Wednesday, Sept. 22 marks what scientists call the fall equinox in the Northern Hemisphere, when night and day are of equal length and cooler weather is on the way -- if it hasn't already arrived.
But what's behind the shift?
A year-long series of pictures by Greek photographer Anthony Ayiomamitis helps put the equinox into perspective, while also illustrating why we have seasons.
The image shows the Sun's position in the sky at the same time each day, every week or so, during a full year. The figure-8 pattern created by the Sun's apparent annual movement is called an analemma.
? Anthony Ayiomamitis
The high point comes during summer when the days are long, and the low point in winter when the Sun remains frustratingly low on the horizon, days are short, and less radiation is available to warm the ocean, air and land.
Ayiomamitis explains where the Sun is in his picture as we reach the fall equinox:
"The crossover point between the smaller upper loop and the larger lower loop is Aug. 30," he explained. "We are now between the third and fourth solar disks below and to the right of the crossover point."
The Sun appears to move around so much because Earth is tilted on its rotational axis, by about 23.5 degrees. Earth's North Pole always points in roughly the same direction in relation to the plane of the solar system. But as the planet orbits the Sun (once each year) a major change occurs.
In the Northern Hemisphere's summer, the North Pole leans toward the Sun, causing the Sun to be higher in our sky and spreading warmth copiously. In winter, the pole leans away from the Sun and things get chilly (while those south of the equator are treated to longer days). To visualize this, imagine pointing toward someone who is at the center of a room, then walk around to the other side of the room without changing your arm's pointing position in relation to your entire city -- you'll then be pointing away from the person.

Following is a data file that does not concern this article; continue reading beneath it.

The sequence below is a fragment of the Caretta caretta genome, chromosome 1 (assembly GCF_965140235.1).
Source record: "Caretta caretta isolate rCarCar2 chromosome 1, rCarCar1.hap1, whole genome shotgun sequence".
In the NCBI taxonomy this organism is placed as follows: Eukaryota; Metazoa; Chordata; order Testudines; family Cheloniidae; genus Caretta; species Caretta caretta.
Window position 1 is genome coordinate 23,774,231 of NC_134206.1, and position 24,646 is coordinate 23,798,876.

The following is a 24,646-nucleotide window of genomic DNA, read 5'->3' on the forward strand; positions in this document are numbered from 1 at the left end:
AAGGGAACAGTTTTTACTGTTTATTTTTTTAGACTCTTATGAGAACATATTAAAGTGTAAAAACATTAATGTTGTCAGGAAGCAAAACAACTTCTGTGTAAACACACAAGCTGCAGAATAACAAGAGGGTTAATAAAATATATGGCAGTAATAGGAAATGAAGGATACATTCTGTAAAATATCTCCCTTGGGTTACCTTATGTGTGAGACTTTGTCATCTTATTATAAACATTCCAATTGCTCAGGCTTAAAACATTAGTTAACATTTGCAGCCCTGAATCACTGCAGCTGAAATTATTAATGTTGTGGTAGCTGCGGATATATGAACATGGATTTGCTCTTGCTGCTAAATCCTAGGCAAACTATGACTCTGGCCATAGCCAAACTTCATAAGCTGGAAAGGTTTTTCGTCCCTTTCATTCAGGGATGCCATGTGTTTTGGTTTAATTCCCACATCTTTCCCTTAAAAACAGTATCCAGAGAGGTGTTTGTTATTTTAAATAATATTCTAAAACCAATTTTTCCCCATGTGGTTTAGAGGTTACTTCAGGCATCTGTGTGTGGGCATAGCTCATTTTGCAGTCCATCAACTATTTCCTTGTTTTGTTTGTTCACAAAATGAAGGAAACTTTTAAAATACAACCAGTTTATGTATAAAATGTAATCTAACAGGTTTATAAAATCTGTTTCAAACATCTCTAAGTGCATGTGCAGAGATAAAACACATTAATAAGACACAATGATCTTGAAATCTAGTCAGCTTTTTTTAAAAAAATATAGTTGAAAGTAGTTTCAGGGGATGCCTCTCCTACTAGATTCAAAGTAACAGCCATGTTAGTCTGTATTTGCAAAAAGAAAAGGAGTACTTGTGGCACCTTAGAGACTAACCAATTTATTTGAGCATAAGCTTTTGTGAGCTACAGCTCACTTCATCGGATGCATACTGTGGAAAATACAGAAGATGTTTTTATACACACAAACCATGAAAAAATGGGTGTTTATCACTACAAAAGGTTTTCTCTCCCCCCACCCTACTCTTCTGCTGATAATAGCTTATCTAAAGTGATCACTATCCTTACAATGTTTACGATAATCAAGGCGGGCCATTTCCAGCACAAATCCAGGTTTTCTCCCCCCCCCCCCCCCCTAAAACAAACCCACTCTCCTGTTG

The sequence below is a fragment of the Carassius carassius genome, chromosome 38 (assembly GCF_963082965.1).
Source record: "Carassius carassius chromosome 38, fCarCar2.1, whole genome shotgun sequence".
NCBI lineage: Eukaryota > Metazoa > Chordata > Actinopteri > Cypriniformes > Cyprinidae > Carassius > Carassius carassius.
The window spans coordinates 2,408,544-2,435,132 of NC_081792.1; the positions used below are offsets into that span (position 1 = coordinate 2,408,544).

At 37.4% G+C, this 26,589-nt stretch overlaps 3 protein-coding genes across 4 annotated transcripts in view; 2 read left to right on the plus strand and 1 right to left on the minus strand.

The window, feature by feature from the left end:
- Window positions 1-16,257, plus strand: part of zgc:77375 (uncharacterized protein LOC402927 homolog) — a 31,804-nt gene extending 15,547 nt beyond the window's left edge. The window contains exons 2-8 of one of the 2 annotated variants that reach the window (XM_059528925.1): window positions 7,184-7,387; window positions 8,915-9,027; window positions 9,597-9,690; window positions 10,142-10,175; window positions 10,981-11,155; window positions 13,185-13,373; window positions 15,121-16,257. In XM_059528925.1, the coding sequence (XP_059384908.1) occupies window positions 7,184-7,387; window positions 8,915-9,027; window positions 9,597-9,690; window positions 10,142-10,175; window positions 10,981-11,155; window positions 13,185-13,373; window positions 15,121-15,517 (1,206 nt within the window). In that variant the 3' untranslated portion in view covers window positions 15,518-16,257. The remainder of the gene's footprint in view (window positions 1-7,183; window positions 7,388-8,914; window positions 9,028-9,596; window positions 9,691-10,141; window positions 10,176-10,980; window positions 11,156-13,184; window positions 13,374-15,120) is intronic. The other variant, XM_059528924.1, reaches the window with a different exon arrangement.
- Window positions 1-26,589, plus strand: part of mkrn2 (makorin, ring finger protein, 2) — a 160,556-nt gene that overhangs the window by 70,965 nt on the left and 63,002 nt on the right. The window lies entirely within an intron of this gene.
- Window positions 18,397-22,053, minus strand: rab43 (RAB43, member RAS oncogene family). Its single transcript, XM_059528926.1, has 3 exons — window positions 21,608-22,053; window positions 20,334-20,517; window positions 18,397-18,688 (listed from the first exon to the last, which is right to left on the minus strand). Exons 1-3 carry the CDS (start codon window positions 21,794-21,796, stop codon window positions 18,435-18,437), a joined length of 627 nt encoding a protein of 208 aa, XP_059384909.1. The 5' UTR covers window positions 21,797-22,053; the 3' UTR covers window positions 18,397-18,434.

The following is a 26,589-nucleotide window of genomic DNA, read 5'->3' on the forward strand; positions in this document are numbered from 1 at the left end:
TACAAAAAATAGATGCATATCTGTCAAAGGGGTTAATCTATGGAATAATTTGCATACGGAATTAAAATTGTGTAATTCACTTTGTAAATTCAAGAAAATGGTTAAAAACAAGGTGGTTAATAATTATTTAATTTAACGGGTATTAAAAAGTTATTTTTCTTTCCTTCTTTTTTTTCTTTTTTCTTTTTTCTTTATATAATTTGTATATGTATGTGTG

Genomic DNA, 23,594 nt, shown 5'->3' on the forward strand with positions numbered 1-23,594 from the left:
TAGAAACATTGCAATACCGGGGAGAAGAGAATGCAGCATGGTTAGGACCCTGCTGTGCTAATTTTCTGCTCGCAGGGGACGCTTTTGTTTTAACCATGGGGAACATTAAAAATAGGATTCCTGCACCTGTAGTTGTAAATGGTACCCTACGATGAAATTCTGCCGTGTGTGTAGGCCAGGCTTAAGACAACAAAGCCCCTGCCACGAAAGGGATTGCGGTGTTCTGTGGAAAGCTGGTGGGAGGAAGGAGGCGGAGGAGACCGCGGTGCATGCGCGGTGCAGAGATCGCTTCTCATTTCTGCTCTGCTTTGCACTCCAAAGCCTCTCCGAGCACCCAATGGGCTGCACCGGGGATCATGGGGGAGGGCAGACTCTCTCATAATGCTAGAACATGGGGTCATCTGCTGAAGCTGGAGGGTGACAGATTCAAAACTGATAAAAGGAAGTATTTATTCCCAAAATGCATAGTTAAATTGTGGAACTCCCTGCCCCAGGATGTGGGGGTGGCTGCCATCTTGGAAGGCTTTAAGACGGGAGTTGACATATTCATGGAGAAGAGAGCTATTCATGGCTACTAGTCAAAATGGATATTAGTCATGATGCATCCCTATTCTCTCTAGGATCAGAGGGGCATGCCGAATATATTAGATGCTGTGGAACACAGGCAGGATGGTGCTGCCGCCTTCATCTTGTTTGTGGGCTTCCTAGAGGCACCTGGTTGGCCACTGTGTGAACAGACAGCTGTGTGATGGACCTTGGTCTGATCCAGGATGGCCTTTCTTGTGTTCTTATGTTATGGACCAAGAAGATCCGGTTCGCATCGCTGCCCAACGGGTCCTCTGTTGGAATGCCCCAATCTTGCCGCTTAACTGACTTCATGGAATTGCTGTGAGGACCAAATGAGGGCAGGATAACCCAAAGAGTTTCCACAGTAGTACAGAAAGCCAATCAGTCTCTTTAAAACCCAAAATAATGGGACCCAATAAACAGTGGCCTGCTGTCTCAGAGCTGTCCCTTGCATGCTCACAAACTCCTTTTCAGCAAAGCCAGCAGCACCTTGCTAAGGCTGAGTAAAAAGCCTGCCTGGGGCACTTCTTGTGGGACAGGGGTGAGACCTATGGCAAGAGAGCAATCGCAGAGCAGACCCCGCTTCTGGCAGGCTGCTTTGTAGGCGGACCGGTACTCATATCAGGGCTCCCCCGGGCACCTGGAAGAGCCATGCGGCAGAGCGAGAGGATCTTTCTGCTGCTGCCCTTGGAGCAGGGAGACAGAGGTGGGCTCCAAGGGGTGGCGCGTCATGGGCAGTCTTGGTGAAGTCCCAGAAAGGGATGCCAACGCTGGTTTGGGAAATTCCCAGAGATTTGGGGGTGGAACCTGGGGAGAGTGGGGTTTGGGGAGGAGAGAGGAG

The analemma's figure-8 is not symmetrical. That's because Earth's 365-day orbit is not a perfect circle. We are closer to the Sun in January, and this causes Earth to move faster compared to summertime, making the bottom loop of the analemma -- the winter portion -- larger.
(Being slightly closer to the Sun in winter does not provide enough extra warmth to overcome seasonal effects caused by the planet's tilt, however. More about that here.)
For his image, Ayiomamitis patiently made 47 exposures of the Sun between Jan. 7 and Dec. 20 last year, all on one frame of film. Then a second picture that included the foreground -- the temple Hephaisteion, in Athens -- was taken and added to the first.
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- Mysteries of the Sun
- How the Night Sky Changes with the Seasons